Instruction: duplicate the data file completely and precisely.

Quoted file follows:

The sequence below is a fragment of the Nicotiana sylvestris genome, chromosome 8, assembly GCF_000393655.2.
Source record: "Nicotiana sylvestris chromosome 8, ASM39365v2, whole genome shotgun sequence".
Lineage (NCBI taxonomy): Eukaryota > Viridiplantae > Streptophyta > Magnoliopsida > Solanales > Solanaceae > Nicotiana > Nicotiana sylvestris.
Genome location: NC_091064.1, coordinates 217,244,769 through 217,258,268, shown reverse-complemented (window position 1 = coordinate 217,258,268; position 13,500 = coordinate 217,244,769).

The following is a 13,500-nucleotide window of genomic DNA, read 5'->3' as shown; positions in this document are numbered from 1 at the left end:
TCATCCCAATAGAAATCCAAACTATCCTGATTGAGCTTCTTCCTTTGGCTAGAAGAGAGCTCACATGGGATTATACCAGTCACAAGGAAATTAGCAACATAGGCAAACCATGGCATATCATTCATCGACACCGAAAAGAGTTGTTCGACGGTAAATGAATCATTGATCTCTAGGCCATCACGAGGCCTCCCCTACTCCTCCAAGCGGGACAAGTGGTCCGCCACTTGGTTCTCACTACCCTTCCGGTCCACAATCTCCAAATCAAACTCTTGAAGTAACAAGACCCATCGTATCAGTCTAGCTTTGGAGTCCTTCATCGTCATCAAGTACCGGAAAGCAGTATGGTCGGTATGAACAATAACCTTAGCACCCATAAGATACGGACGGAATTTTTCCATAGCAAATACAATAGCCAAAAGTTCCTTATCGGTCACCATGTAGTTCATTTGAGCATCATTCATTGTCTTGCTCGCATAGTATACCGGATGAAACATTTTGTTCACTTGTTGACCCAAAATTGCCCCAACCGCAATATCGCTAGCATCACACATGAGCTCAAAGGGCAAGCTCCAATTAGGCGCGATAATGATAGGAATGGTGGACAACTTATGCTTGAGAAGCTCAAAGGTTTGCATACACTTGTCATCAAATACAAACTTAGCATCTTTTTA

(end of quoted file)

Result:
The sequence below is a fragment of the Nicotiana sylvestris genome, chromosome 8, assembly GCF_000393655.2.
Source record: "Nicotiana sylvestris chromosome 8, ASM39365v2, whole genome shotgun sequence".
Lineage (NCBI taxonomy): Eukaryota > Viridiplantae > Streptophyta > Magnoliopsida > Solanales > Solanaceae > Nicotiana > Nicotiana sylvestris.
Genome location: NC_091064.1, coordinates 217,244,769 through 217,258,268, shown reverse-complemented (window position 1 = coordinate 217,258,268; position 13,500 = coordinate 217,244,769).

The following is a 13,500-nucleotide window of genomic DNA, read 5'->3' as shown; positions in this document are numbered from 1 at the left end:
TCATCCCAATAGAAATCCAAACTATCCTGATTGAGCTTCTTCCTTTGGCTAGAAGAGAGCTCACATGGGATTATACCAGTCACAAGGAAATTAGCAACATAGGCAAACCATGGCATATCATTCATCGACACCGAAAAGAGTTGTTCGACGGTAAATGAATCATTGATCTCTAGGCCATCACGAGGCCTCCCCTACTCCTCCAAGCGGGACAAGTGGTCCGCCACTTGGTTCTCACTACCCTTCCGGTCCACAATCTCCAAATCAAACTCTTGAAGTAACAAGACCCATCGTATCAGTCTAGCTTTGGAGTCCTTCATCGTCATCAAGTACCGGAAAGCAGTATGGTCGGTATGAACAATAACCTTAGCACCCATAAGATACGGACGGAATTTTTCCATAGCAAATACAATAGCCAAAAGTTCCTTATCGGTCACCATGTAGTTCATTTGAGCATCATTCATTGTCTTGCTCGCATAGTATACCGGATGAAACATTTTGTTCACTTGTTGACCCAAAATTGCCCCAACCGCAATATCGCTAGCATCACACATGAGCTCAAAGGGCAAGCTCCAATTAGGCGCGATAATGATAGGAATGGTGGACAACTTATGCTTGAGAAGCTCAAAGGTTTGCATACACTTGTCATCAAATACAAACTTAGCATCTTTTTA